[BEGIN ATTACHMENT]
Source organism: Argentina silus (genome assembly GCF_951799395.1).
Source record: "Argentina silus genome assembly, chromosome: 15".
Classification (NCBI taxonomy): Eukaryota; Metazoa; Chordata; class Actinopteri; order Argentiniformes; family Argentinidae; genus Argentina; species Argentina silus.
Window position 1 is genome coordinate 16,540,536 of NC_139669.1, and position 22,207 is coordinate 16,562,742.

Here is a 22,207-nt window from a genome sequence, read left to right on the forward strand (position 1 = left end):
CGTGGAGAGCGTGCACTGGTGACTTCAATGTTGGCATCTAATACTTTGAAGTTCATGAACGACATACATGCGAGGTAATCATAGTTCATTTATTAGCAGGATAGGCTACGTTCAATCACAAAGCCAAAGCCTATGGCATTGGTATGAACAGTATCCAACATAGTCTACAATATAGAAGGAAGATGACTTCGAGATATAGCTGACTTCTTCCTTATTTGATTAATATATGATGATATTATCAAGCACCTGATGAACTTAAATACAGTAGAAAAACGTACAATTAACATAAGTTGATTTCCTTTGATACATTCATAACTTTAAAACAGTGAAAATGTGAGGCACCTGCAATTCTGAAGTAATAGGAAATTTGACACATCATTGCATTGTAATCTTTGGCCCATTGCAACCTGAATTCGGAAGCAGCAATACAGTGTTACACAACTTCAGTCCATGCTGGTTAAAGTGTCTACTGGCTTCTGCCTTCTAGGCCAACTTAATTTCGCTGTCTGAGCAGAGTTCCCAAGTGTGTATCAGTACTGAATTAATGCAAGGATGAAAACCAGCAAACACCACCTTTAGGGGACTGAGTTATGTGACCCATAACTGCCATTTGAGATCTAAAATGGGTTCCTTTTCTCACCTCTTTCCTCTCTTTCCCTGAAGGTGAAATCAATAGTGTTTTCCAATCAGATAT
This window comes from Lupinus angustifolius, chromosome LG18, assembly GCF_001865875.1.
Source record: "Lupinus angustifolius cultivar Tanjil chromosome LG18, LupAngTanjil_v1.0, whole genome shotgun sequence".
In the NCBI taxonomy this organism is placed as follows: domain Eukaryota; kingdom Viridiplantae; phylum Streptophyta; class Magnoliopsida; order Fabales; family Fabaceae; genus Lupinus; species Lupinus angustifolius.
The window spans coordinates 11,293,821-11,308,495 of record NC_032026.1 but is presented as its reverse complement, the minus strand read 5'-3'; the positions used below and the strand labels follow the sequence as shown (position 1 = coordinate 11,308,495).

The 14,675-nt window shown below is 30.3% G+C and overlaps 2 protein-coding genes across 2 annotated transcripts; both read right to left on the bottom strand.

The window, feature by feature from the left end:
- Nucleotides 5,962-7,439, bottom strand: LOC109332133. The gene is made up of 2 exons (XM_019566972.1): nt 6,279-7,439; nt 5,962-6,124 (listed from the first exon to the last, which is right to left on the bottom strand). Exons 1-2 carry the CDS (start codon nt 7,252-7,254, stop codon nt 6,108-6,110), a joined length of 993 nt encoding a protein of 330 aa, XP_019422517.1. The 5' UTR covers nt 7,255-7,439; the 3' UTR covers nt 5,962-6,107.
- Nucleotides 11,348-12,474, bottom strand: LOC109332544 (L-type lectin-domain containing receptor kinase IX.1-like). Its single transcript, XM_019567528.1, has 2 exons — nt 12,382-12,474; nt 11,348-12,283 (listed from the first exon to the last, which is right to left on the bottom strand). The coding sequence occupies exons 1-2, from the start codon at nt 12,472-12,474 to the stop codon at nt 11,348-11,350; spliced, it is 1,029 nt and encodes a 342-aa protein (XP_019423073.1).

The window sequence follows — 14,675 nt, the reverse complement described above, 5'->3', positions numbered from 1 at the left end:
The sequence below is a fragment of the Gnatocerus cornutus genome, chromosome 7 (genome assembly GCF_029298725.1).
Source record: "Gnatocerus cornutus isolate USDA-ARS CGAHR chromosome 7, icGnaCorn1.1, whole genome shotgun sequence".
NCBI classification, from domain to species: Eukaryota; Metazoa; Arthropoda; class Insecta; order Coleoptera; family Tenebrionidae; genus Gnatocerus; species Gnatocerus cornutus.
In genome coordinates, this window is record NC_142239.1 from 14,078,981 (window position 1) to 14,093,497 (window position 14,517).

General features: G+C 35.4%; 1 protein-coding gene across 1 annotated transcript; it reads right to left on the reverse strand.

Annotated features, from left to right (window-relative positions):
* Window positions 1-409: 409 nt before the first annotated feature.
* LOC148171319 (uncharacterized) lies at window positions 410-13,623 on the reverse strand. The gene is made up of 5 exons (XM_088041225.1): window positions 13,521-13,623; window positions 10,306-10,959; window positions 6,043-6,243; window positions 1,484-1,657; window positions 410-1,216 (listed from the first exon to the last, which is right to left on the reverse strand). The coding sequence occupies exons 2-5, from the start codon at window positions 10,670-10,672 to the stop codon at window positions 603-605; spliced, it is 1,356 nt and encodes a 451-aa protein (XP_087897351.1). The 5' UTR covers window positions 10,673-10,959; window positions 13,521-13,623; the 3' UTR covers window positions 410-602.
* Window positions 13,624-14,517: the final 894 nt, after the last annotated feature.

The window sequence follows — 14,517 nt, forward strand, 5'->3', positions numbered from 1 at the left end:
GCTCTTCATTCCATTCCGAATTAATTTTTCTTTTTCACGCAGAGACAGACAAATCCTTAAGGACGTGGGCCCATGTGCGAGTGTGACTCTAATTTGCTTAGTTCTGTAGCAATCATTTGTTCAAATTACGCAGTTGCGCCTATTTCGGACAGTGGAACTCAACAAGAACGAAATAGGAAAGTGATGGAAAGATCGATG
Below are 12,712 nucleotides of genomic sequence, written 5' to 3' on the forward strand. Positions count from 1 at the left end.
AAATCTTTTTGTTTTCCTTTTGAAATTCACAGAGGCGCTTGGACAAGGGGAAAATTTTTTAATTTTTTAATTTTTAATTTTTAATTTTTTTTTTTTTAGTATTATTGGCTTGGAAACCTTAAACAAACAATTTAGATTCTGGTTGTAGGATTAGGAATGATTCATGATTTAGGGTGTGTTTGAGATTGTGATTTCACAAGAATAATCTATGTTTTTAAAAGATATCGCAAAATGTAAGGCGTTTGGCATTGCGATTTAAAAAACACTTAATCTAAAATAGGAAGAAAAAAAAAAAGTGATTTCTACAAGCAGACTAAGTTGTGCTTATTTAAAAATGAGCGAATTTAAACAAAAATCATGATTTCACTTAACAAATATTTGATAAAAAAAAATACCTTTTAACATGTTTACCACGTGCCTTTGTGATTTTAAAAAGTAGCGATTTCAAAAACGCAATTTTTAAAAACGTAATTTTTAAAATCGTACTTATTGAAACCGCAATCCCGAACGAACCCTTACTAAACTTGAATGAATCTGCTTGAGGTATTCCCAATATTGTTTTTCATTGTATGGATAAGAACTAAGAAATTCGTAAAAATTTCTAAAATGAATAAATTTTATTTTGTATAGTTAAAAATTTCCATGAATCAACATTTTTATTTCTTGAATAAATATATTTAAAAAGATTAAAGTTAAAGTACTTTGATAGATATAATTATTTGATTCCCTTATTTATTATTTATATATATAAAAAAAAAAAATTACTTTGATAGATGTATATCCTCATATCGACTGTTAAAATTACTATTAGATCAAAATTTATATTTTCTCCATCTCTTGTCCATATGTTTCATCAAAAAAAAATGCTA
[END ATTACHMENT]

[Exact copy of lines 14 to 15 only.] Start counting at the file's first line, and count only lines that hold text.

- Nucleotides 11,348-12,474, bottom strand: LOC109332544 (L-type lectin-domain containing receptor kinase IX.1-like). Its single transcript, XM_019567528.1, has 2 exons — nt 12,382-12,474; nt 11,348-12,283 (listed from the first exon to the last, which is right to left on the bottom strand). The coding sequence occupies exons 1-2, from the start codon at nt 12,472-12,474 to the stop codon at nt 11,348-11,350; spliced, it is 1,029 nt and encodes a 342-aa protein (XP_019423073.1).

The window sequence follows — 14,675 nt, the reverse complement described above, 5'->3', positions numbered from 1 at the left end: